Soft Mobility
Challenge provided by the City of Porto and Associação Porto Digital

Optimization of soft-mobility drop-off points

What if we could increase the number of e-scooter journeys by up to 12%? Easy-to-find e-scooters in strategic locations can be the answer.

A recent review [1] found that soft mobility (including e-scooters), depending on the city and culture, is used differently for entertainment purposes or commuting. Specifically for commuting, the usage of soft mobility has the potential to help with the last mile problem. This is also backed up by the same review, which shows most trips have a distance of 0.72–2.4 km and last, on average, between 8–12 minutes. On the other hand, according to the Tom Tom traffic index [2], Porto’s traffic is worse than, for example, Madrid’s traffic, where residents spend 41 hours per year in traffic jams in comparison to 52 hours in Porto. A good transportation system is crucial, and soft mobility might be vital in improving how citizens move around the city.


The goal of the challenge was to study and analyze the soft mobility pattern in Porto to improve the overall experience and usability. More concretely, the teams were challenged to create an optimization model for optimizing the drop-off locations of the e-scooters.

United Nations SDG 

GOAL 11: Sustainable Cities and Communities

  • Target 11.2.1: Provide access to safe, affordable, accessible, and sustainable transport systems for all.

  • E-Scooter Transport Data, provided by Associação Porto Digital
  • E-Scooter Location Data, provided by Associação Porto Digital
  • GTFS for E-Scooter Parking and Metro Stations, provided by Associação Porto Digital
  • Entry and Exit validation data from public transportation in the Metropolitan Area of Porto, provided by Associação Porto Digital
  • Origin-Destination (OD) matrices of Movement of People from/to the Porto Metropolitan Area, provided by Associação Porto Digital


Most of the teams enriched the dataset provided by the City of Porto by downloading Points of Interests (POIs), the road network, schools, and city boundaries from OpenStreetMaps. One team used the taxi trajectories to evaluate if a specific place is a hotspot. Demographical data regarding each parish was also used.

Methods and Techniques

Most teams started by creating candidate points with two different approaches:  selecting them manually (e.g., current drop-off points, bus stops, and metro stops) or automatically determining them through a clustering algorithm. For example, one team used HDBSCAN, and others used k-means clustering.

All the teams, later on, applied an optimization algorithm as defined by the constraints given by the challenge provider. The optimization methodologies used were Constrain Integer Programming, PuLP Linear optimization, and mixed integer programming.

Main Insights from Data

In the data, the teams observed that the e-scooters mainly were used for recreation purposes and not as the last mile travel solution. This was seen in the data as having a more than double drop-off rate near recreational places rather than bus stops, while there were more bus stops than recreational points. This was also visible when compared to the days of the week and hours that e-scooters were used. In Figure 1, it is possible to see that the most use was at the end of the day and during weekends.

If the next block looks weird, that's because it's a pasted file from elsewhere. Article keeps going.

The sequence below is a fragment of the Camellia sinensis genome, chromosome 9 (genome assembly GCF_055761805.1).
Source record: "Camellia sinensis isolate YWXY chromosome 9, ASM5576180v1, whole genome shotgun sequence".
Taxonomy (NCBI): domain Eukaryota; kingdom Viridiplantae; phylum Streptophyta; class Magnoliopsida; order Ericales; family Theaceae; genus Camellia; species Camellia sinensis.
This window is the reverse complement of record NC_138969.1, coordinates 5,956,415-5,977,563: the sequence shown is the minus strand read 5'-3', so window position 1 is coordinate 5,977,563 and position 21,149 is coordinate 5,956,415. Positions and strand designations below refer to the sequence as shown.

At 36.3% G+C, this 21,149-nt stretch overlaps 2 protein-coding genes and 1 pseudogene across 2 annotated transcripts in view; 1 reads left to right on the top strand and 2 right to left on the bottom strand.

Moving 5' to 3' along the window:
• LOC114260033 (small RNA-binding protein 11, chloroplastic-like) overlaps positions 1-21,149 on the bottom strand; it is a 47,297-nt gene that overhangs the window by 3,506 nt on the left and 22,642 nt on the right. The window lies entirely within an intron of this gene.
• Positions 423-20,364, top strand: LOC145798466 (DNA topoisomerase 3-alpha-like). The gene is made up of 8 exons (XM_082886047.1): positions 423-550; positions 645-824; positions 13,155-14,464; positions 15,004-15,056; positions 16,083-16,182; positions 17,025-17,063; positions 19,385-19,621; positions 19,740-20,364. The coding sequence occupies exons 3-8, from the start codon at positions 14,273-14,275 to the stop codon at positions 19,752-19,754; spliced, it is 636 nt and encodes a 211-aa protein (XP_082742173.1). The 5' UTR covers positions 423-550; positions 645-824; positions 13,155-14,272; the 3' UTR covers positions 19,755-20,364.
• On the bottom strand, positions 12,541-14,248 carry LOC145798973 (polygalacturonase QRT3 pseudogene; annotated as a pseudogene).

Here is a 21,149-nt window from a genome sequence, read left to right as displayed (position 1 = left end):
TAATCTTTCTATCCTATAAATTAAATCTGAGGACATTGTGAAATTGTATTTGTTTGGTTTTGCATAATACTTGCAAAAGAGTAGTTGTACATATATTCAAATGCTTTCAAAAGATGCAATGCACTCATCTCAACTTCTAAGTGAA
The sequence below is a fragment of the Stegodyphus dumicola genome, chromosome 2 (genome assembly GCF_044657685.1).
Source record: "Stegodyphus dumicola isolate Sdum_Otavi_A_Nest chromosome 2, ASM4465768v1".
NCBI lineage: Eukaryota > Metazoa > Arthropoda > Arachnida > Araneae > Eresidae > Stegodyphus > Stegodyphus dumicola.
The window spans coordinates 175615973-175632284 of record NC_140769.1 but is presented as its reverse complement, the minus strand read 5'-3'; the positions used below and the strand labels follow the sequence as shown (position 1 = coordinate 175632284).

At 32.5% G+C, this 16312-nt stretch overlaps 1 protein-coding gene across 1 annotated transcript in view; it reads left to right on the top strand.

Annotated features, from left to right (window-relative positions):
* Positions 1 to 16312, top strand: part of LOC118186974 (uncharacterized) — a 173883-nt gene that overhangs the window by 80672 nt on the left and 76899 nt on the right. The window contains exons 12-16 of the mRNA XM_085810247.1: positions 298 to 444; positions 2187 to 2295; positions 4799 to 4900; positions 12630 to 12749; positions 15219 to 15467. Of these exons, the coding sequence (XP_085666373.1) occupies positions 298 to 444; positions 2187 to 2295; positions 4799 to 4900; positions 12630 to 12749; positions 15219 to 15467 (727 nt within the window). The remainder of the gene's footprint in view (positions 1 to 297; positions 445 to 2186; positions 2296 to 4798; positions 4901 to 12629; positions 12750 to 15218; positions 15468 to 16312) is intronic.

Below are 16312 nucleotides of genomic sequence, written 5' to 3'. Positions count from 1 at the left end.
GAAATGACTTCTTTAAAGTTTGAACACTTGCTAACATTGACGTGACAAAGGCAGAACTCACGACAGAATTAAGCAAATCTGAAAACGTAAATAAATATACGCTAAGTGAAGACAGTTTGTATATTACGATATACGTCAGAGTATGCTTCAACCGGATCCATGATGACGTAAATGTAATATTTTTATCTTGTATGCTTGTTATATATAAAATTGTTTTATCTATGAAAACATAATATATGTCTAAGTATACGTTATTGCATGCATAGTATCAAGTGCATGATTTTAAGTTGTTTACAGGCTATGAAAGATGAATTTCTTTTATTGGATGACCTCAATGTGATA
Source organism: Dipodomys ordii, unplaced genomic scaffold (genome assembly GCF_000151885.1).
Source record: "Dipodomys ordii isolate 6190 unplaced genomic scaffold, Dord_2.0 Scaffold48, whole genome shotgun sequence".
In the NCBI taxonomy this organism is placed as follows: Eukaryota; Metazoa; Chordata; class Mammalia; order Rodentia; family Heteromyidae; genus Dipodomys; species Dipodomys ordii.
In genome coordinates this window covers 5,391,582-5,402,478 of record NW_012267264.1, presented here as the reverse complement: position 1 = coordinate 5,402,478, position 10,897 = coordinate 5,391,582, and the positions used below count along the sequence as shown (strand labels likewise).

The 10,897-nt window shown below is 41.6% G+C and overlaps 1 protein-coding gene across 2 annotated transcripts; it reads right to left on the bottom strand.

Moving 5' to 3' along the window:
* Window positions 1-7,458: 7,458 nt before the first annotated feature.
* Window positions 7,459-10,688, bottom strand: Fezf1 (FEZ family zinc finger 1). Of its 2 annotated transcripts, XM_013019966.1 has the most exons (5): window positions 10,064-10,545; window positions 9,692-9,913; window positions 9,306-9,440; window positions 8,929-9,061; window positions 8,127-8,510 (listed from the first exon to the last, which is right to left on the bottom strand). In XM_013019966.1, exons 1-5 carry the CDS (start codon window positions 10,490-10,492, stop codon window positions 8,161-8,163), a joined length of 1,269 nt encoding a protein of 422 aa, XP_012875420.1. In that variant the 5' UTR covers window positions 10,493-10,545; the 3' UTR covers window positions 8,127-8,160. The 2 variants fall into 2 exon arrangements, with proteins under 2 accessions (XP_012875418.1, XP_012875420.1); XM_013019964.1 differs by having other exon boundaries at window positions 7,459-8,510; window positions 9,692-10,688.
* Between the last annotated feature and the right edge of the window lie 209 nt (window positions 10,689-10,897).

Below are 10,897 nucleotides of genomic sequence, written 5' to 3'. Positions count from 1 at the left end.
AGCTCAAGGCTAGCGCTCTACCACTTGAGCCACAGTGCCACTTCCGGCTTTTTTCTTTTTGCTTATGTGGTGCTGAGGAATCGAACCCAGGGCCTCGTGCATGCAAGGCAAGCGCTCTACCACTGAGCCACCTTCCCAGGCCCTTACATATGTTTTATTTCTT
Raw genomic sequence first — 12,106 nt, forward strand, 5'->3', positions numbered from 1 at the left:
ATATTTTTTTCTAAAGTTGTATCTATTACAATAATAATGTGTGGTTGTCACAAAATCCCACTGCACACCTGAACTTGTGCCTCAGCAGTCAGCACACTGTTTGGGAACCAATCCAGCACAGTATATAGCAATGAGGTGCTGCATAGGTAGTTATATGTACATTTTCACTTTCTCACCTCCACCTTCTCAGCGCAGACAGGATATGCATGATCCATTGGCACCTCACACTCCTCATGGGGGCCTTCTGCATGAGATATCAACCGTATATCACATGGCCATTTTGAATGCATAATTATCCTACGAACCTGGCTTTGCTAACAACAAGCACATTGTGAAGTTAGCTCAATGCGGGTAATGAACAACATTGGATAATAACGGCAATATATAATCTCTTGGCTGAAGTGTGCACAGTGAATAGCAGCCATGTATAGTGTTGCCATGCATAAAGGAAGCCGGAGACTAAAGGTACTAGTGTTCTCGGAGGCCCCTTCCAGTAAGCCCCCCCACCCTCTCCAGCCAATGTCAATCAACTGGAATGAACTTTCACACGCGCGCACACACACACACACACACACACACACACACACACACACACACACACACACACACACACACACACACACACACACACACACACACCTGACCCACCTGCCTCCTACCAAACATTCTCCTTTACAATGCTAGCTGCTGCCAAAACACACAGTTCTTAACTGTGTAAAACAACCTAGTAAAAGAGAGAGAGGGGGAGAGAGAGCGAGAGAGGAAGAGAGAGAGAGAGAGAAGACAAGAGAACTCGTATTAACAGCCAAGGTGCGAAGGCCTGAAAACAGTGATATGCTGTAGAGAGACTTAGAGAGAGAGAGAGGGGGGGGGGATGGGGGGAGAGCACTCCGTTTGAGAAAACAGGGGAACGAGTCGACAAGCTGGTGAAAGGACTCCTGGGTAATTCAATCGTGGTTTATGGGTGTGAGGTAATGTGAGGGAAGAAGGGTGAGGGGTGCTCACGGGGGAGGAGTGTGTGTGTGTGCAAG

The teams did not see an expected peak during morning rush hour, and they also noted that there were many standard routes that people used (e.g., in the old town or by the sea), and this, in turn, could be used to improve safety for the most used routes. 

Figure 1  - The number of trips is higher during the weekend than during the weekdays. This could be because the scooters are mostly used for entertainment purposes.


All the teams proposed a similar product: a dashboard for service providers, government bodies, or regulatory agencies to optimize the drop-off zones and monitor their use. One team additionally proposed to create live information on the performance of each drop-off zone and indicate if it should be changed. Figure 2 shows an example of a dashboard where the user could regulate the weights (that is, the importance) for each factor to be considered when optimizing.

Figure 2  - An example of a dashboard for optimizing the drop-off zones.

Social Impact

By creating an optimized e-scooter network, the e-scooters should be easier to find, more useful to citizens, and constitute a better alternative to cars. As metrics to measure social impact, the teams proposed: 

  • Total number of scooter trips
  • Number of scooter journeys per day and increase compared to baseline
  • Percentage of scooters correctly dropped in the drop-off zones
  • Number of cars circulating in the city
  • Maintenance cost
  • Lifespan of e-scooters
  • Pickups and dropoffs: the number of e-scooters needed to be relocated

Teams estimated an increase in the number of scooter journeys between 2.53% and 12%. One team estimated this expansion based on their model, and another team made the estimation based on previous successful cases. The same team also calculated that there was a potential for a reduction in CO2 emission per transportation mile of 80.2 tons.


[1] Şengül, B., & Mostofi, H. (2021). Impacts of E-Micromobility on the Sustainability of Urban Transportation—A Systematic Review. Applied Sciences.

[2] TomTom 2022, Tom Tom Traffic Index. Available at: https://www.tomtom.com/en_gb/traffic-index/

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